Friday, September 14, 2012

Response to an Unpublished Comment

Yesterday a reader submitted a provocative comment on the "Best of Blogs" page. The following note is an edited version of an email that I sent to the reader in response. I've omitted any references to the names and statistics mentioned in the reader's comment that could identify specific persons associated with a specific HBCU for reasons noted in my opening paragraphs. As it happens, Gmail returned my response as "undeliverable" ... Given that I copied and pasted the reader's email address into my response, the reader must have mistyped his or her email address when submitting the comment ... or deliberately entered a false address in order to preserve his or her anonymity from me. No matter. The comment merited a serious response.

Dear Dr. Z,

I am not sure why you posted your comment on the HBCU-Levers blog because the blog has not explicitly addressed the specific issues you raised about any HBCU. However, these issues hover over most HBCUs, so the HBCU-Levers blog is probably as good a place as any to consider them. I won't publish your comment because of a policy decision I made a long time ago not to publish negative news or comments about specific HBCUs. I adhere to this policy for two reasons:
  • First, readers interested in negative news about specific HBCUs can satisfy their curiosity by reading the mainstream media that never misses an opportunity to remind us of HBCU failures: so the Gateway and its blog focus on HBCU success stories and on strategies for achieving more HBCU success;
     
  • Second, too many (but by no means all) black Americans do not perceive critical comments, however constructive, as challenges to be met, as illuminations of flaws to be eliminated. Too many black Americans tend to greet critical comments with defensiveness, with denial, and with aggressive reprisals against the critics, i.e., by "killing the messenger." As a black man, I still see vestiges of this defensive/denial reflex in myself, but a long time ago I accepted the very inconvenient truth that I usually can't solve problems if I deny that they exist.
Fortunately I am constantly reminded of two glaring exceptions to this generalization ==> black professional athletes (and serious wannabees) and black professional entertainers (and serious wannabees). These hard driving strivers dominate certain sports and certain entertainment sectors in numbers that far exceed the percentages that would be expected from our percentage of the total population. They practice long hours and propel themselves to peak performances, sometimes at the cost of extraordinary psychological and physical pain. Indeed, their success has become my "Black man on the moon" mantra ... I suspect that you are too young to have heard the challenge that was thrown out in all manner of difficult situations during the 70s and 80s after the successful Apollo moon landings ==> "If we can put a man on the moon, why can't we ...  eliminate poverty, secure world peace, cure cancer, etc, etc, etc " ... So nowadays I wonder, "If black men can work hard enough to dominate NBA basketball, why can't we excel at STEM and high finance?"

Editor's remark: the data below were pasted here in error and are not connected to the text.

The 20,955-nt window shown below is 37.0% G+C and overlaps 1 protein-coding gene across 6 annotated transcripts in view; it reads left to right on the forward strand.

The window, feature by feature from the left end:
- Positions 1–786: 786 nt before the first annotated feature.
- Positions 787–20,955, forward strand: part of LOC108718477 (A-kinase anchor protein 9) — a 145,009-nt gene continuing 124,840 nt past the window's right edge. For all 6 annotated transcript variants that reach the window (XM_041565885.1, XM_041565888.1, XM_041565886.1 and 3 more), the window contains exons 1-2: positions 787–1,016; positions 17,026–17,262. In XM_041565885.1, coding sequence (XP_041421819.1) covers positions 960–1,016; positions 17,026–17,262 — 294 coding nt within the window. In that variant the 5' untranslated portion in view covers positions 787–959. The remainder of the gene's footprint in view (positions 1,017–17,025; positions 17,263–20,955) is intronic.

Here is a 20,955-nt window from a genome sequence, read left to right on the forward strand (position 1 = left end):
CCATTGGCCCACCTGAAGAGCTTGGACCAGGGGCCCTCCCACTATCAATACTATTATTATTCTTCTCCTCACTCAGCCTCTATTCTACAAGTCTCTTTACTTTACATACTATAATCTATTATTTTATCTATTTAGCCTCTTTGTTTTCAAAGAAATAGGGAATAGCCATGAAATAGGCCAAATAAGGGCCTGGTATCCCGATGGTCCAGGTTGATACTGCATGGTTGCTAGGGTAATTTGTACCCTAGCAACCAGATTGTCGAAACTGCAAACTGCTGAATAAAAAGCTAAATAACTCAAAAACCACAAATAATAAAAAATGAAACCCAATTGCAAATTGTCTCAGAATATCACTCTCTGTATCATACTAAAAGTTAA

About ten years ago I concluded that the problems facing (black) educators of black students could not be solved with our current teaching methods, no matter how how high or how low we set our pass/fail standards:
  • Conclusion #1. A disproportionately large number of black students are underperforming at all levels of the U.S system of education because today's teaching methods aren't powerful enough to move most black students from where they are to where they need to be. We need to develop far more powerful teaching tools that will enable the vast majority of black students to deserve passing grades. (Note: some of these tools must be designed to intensify black students' motivation to study harder.)
     
  • Conclusion #2. More powerful teaching tools won't be developed as collateral benefits of something else, e.g. they won't be discovered if the  "something else" is a research program designed to improve the teaching techniques employed by elite colleges for the benefit of their highly prepared students ... as in the research programs that will be conducted on the edX MOOC platform that that will develop tools that will help M.I.T. and Harvard improve their on-campus classes ... I think it's highly unlikely that the M.I.T/Harvard tools will meet the very different needs of most non-elite black students. The only institutions we can depend on to develop the powerful tools that most black students really need are HBCUs.
     
  • Conclusion #3. Only a few HBCUs can become creative players in these developments, but a large percentage should become discerning consumers, actively deploying the most promising tools as they emerge from these research efforts
     
  • Conclusion #4. The powerful new tools will be based on creative applications of information technology, the same technology that has produced exciting, mind-boggling breakthroughs in so many other important sectors of our economy.
I am saddened by the pain that you feel for your students, a pain that is shared by all of us who are strongly committed to providing the best possible educational opportunities for black students. Fifty years after the Civil Rights victories of the 60s, it is deeply disheartening that the American education system serves most of its black students so badly at all levels.

Regards,
Roy

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